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Guess who had an amazing weekend.

On Sunday, Dennis took Little J fishing at a stocked lake north of Sugartown. J caught five fish and was beyond proud of himself.

Those cheeks are soo kissable.

I stayed home to rest and read poems by Dan Whyte, a new book Ryan sent which seemed to be written for me, for that exact afternoon.  Not just this/aromatic cup/from which to drink/but the flavor/of a life made whole/and lovely/through the/imagination/seeking its way.

Try as I did to wrap myself in the perfection of the lines, symptoms started to pile up quickly and out of the blue. I couldn’t get out of bed and just gave into the heave of it.

When the boys got home, the burst of excitement from “the catch” revived me. Little J was beyond thrilled and ready to go swimming. D took him to the pool, and they cooled and splashed for hours.

That night, as little J shoveled down pizza, D called the on-call doc. There was just too much turning toward the worst: nosebleeds, swelling belly, etc. We were ordered to the ER. Neighbor Debbie came over in her cloud pajamas (because she is an angel) and held the fort, comforting little J who was so tired from his thrilling day, but still processing that mama had to go to the doctor at night.

Hours and hours went by with blood tests and hydration and x-rays and waiting, and D telling stories of  “the catch” and trying to stay alert and focused on getting home. The news was just that the chemo is really, really taking a toll. Blood Pressure 70/55, platelets 30, etc. etc. And with the swelling and the pain, it’s just about having a cancer that takes over the belly. It’s either the chemo getting in there and working, or something else. We’re going for the former. We were released near midnight and raced home to shower little J’s sleeping cheeks with kisses.

Memorial Day was better, much better. Christina came over with magical Austrian bone soup with marrow dumplings. “This broth is my mother’s medicine.” I sipped it on the back deck while we talked of angels and the wind whirled around us. Then she cut my hair short, like last time. Really short. When she left, I felt so renewed and my spirits lifted.

After a long, peaceful nap, neighbor H invited me for tea in a new little space she created in her backyard. “A little Zen place behind the lemon tree I want to show you.” It was so lovely to just sit out there and sip some Earl Grey and smell the lemon tree flowers while she talked about her garden, her boy’s new teen-ish ways, and the coming summer.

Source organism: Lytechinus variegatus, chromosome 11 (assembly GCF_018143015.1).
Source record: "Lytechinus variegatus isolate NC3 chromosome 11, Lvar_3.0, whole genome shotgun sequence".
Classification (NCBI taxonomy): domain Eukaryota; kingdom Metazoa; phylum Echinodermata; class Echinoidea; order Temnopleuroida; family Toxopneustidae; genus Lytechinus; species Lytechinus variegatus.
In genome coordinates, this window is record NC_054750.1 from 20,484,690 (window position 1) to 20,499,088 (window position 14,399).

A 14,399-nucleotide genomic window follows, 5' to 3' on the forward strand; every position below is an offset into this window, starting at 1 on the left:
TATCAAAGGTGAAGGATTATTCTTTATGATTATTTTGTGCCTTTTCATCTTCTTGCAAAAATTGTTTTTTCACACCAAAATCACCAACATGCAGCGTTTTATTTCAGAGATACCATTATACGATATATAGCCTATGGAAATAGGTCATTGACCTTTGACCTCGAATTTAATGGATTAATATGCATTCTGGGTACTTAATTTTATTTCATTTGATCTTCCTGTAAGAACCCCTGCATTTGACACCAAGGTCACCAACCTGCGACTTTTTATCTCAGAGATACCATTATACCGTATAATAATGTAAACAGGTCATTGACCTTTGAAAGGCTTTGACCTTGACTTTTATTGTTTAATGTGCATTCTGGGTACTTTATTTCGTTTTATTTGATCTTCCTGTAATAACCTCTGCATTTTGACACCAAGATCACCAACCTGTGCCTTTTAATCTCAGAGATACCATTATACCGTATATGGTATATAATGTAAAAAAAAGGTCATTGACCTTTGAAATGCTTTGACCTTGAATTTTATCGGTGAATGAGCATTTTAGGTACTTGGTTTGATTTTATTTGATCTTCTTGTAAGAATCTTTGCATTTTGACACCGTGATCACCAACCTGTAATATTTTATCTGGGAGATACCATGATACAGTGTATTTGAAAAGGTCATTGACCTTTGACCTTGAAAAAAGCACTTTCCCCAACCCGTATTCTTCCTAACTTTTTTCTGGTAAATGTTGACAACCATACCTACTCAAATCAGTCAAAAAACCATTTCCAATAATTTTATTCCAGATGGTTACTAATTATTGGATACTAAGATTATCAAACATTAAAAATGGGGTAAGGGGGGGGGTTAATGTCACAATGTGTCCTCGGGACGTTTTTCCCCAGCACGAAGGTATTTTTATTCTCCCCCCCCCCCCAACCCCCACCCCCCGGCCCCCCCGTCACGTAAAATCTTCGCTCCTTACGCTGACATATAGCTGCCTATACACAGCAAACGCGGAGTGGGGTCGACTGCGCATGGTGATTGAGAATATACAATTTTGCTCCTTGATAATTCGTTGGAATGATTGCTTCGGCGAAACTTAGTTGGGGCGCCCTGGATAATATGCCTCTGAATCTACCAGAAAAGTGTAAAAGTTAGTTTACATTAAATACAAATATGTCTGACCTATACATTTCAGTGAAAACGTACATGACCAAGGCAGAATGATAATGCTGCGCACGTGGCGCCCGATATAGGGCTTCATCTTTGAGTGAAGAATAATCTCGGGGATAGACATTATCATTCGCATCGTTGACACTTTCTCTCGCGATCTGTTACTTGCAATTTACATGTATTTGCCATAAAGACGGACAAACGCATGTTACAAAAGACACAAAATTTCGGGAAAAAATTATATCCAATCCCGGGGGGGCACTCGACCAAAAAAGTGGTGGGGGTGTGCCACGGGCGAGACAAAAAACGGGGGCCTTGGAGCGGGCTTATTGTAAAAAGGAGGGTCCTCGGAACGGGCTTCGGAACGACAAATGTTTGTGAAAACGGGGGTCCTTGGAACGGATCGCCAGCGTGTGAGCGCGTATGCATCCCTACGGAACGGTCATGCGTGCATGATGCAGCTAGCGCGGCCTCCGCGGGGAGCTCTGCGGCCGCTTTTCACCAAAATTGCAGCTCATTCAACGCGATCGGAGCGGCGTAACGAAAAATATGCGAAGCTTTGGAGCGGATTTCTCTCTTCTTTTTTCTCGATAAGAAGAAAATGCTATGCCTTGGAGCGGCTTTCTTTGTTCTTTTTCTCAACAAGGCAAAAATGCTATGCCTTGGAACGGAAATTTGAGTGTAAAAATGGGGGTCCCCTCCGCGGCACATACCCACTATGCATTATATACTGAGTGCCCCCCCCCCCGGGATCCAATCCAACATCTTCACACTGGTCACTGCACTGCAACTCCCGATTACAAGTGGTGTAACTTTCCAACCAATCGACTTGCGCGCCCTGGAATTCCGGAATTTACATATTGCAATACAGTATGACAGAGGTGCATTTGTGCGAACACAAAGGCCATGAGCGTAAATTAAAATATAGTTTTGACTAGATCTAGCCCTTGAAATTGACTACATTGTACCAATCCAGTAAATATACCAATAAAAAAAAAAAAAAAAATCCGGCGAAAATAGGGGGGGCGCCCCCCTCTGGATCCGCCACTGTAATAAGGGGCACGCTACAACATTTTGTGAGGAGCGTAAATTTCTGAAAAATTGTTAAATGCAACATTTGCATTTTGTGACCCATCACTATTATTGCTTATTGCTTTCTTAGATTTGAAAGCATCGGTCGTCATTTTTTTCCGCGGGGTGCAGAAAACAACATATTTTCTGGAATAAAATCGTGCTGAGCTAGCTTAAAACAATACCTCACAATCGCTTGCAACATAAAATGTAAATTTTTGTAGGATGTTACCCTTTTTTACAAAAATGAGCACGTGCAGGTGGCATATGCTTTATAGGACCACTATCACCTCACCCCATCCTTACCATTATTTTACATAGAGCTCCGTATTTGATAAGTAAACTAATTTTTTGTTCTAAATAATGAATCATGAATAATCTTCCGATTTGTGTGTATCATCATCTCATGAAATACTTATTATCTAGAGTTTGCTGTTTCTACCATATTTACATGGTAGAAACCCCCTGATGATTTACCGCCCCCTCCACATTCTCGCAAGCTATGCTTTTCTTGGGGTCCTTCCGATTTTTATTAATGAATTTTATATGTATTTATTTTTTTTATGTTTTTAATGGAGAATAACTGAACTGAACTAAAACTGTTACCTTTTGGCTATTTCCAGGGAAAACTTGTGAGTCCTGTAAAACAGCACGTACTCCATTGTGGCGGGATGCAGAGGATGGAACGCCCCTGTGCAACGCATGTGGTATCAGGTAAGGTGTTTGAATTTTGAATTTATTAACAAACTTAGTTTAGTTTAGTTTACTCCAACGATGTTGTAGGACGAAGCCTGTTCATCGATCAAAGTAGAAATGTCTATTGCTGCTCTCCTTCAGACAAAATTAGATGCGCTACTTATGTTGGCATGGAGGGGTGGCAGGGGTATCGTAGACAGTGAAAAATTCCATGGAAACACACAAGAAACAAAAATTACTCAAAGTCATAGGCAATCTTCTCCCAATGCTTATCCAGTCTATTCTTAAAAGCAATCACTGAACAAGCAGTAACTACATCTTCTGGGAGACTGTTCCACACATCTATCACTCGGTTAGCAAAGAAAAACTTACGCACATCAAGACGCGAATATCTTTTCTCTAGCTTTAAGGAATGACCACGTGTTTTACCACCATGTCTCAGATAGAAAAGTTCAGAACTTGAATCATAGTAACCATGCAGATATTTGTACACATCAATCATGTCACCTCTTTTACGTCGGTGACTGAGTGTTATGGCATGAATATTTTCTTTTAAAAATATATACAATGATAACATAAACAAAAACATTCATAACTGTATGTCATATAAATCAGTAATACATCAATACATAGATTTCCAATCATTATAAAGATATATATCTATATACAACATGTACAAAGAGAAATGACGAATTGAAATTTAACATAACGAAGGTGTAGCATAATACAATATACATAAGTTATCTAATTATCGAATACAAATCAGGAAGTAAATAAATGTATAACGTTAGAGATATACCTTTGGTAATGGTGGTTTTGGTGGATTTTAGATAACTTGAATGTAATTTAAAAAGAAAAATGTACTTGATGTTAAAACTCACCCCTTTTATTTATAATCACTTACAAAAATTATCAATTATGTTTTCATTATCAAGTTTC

In the evening, D made his famous ribs, and we had neighbor D and her husband T over. Ribs, the trout that J caught, and talk of easier times when D and I traveled to Australia, got engaged, and lived like hopeless romantics. Later, texting with Ms. Miller about love, I realized D and I still live like romantics, but not hopeless. Hopeful. If love is what’s needed for what’s bad to go away, then the three of us: Little J, D, and I are in good shape. In fact, we’re blessed.

Dennis’s mother, who passed away on Memorial Day when D was eighteen, would be so proud of her son, the way he cares for his family, the way his heart is so open. The way he draws such good people into his life. The way his son beams and beams with inner light.

A memorable weekend. Difficult and full of blessings at the same time.



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From Felicia Cago's blog

I’ve been craving bones, unbeknown to me.

I’d been dreaming of the perfect bowl of pho since chemo last Tuesday and then again last night, after round two. When a friend asked what pho was, I discovered it’s a Vietnamese bone soup. When pho broth is prepared traditionally, chicken bones are boiled and browned for hours, leeching valuable minerals from the marrow right into the broth.

I’ve also been craving bones unbeknown to me. Last night I thought of the amazing chicken-bone soup my friend Amy made me back in 2008. I swear the stuff is magical. You stir in a little sherry so it goes down smoothly, and voila: rosy cheeks and a happy tum replace vampire jowls and a bloated, empty stomach. Lucky for me, as I write this, Amy is brewing her magic broth for me just across Sugartown.

But my strange craving is also being fed by Ms. Miller who, totally unaware of my osteo-obsession of late, cleaned, dried, and giftwrapped a sweet package of tiny chicken wishbones and sent them winging my way. When I unwrapped them, James held one up and asked, “What is this?”

“A talisman,” I answered. I’m going to make a mobile of sorts from the wishbones, but first maybe dip them in glue and cover them in what, glitter? sugar? tiny white feathers? A wishbone mobile. A talisman for the strength of bones and good luck. Little perches where angels can alight in the night, while we sleep.

So Doctor G met with us yesterday morning before treatment, and the whole bone theme came into sharper focus. None of this is any coincidence, it turns out.